Exactly like Love Actually, this movie shows roughly a million stories about love around the city. There are people who have been in long relationships, new relationships, wrong relationships, no relationships, many relationships, and even phone sex relationships. There’s over a dozen A-list celebrities playing these parts and most of them do a lousy job. Julia Roberts plays one of the least convincing army captains I’ve seen in awhile. Emma Roberts is oddly blunt about talking about her sex life with her teachers. Patrick Dempsey is a surgeon who is romantically involved with various people...okay he was fine. He’s had practice in that role.
Ensemble movies have been done well before and another one on love isn’t a bad idea. The reason why this movie doesn’t work is because it doesn’t take itself seriously. Too many of the relationships in this movie are not see as credible. There is a subplot with the lovesick grandnephew (Bryce Robinson) that tries to buy roses for his crush and is too distracted to even play soccer. The movie never views his emotions as legitimate but instead as a punchline. The same goes for the storyline with Taylor Swift and Taylor Lautner. All of their dialog suggests they are stupid people who are fueled by physical attraction.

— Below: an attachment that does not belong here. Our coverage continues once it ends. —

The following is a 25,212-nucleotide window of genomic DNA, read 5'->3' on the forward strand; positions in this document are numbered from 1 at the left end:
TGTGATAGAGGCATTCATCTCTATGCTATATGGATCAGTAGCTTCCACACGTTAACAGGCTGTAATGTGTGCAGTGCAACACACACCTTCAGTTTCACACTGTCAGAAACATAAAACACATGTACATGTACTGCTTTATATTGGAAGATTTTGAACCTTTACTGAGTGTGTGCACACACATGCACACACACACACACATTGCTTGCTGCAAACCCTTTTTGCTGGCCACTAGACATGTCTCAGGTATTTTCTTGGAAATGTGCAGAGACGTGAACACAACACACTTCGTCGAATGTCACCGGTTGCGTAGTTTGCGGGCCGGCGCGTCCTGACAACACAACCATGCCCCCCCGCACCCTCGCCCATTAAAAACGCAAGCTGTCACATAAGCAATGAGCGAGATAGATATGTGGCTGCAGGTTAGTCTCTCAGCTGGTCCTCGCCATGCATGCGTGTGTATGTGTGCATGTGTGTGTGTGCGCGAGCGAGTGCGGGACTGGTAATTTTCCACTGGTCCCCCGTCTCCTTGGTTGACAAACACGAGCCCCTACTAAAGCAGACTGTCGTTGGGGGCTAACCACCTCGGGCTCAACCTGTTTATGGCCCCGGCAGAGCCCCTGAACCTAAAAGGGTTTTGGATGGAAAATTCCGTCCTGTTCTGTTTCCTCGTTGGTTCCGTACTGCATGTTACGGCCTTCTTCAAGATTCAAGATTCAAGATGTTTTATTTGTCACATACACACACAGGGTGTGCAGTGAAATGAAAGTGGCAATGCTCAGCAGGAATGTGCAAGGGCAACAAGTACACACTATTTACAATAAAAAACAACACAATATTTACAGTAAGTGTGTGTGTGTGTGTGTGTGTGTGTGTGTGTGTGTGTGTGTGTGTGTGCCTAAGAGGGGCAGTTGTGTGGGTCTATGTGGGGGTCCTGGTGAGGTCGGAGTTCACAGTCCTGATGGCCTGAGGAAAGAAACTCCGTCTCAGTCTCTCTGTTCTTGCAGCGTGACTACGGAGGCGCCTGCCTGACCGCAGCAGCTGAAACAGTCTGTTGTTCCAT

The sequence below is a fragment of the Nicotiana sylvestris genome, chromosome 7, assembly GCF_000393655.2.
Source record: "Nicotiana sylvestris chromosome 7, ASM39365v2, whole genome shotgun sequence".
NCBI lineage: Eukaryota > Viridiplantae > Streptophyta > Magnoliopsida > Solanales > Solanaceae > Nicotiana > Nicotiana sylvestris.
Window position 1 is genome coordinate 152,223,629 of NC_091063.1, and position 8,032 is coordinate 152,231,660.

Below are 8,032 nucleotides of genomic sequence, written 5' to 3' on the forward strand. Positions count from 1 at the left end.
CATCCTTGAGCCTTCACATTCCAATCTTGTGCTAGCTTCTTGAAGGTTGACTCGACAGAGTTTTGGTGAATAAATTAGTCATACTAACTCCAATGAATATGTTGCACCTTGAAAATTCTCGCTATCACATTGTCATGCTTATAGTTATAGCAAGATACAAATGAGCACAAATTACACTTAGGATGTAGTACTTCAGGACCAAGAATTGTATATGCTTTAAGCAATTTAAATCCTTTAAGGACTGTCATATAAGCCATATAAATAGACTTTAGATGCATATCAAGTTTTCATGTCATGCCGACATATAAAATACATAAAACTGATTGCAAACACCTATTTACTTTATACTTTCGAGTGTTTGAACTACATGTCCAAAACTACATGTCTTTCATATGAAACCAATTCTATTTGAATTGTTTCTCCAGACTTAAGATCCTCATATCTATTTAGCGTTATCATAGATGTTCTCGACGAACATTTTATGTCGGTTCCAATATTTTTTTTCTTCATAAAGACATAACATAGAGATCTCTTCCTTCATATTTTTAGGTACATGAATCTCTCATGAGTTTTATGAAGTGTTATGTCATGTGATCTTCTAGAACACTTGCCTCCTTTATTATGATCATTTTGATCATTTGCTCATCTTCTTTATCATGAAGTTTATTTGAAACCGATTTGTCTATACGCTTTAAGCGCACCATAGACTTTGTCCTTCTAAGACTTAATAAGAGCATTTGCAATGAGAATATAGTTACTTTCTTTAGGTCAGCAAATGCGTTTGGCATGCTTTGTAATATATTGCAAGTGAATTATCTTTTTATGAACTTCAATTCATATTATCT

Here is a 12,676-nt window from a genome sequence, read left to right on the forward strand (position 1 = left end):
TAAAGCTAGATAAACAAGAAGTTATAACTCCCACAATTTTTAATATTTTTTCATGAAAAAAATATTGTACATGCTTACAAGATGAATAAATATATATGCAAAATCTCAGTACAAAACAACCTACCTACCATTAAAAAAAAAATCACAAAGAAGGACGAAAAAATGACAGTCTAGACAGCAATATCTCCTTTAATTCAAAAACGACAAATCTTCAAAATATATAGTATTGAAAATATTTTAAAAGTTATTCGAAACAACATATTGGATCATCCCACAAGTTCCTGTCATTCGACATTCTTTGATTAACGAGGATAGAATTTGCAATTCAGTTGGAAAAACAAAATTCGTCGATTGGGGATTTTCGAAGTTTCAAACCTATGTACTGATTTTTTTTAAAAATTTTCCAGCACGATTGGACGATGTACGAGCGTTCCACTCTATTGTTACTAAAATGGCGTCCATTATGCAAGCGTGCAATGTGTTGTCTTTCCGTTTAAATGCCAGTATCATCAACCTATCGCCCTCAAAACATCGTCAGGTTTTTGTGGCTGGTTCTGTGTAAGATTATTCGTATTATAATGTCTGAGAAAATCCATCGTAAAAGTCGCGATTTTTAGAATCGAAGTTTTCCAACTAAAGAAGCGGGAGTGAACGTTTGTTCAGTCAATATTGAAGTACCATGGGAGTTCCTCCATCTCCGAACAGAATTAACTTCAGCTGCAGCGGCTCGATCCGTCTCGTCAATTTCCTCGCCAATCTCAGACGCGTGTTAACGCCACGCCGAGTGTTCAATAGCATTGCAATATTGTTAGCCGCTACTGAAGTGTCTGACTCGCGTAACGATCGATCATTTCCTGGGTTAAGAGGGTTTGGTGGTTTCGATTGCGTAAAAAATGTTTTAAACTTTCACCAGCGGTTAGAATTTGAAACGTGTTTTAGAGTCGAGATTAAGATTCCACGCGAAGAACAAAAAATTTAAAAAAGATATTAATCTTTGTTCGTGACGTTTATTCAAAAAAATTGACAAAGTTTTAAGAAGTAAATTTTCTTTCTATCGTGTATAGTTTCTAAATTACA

So clearly only older people can actually be in love. Except the movie never sold that well either. Assorted characters just spit out the occasional vague statement about love that is never insightful. Everyone is just going through the clichés. The heightened security after 9/11 should have put an end to any airport scene but no. Kutcher gives an inspiring(?) story and somehow gets a boarding pass to get into any gate. Then he jumps past security, which should put the whole place on lockdown but instead he was easily able to have his scene with Jennifer Garner.
The whole movie plays out like a lame fairy tale. There is no suspense in how everybody is going to end up or even how they are going to intersect. In order to fulfill some of their emotional arcs, major leaps of reason have to be given. The stories are never juggled properly and nothing is developed beyond a simple logline for each couple.
There is one line when a kid connected the St. Valentine’s Day Massacre and the luck of the Chicago Cubs. That was good.
The DVD extras include a contrived interview process asking the cast to talk about their Valentine’s Days and a featurette where they all praise the director Garry Marshall. There are also a ton of deleted scenes, a commentary by Marshall, a blooper reel, and a music video. However the feature that is highlighted the strongest is the trailer for Sex and the City 2. Seriously, it had its own sticker on the wrapper and on the back it’s blocked off with a pink background that immediately catches the eye. Isn’t this trailer easily accessible on the web right now? Again, over-thinking.
Film: 1 Yap
Extras: 2 Yaps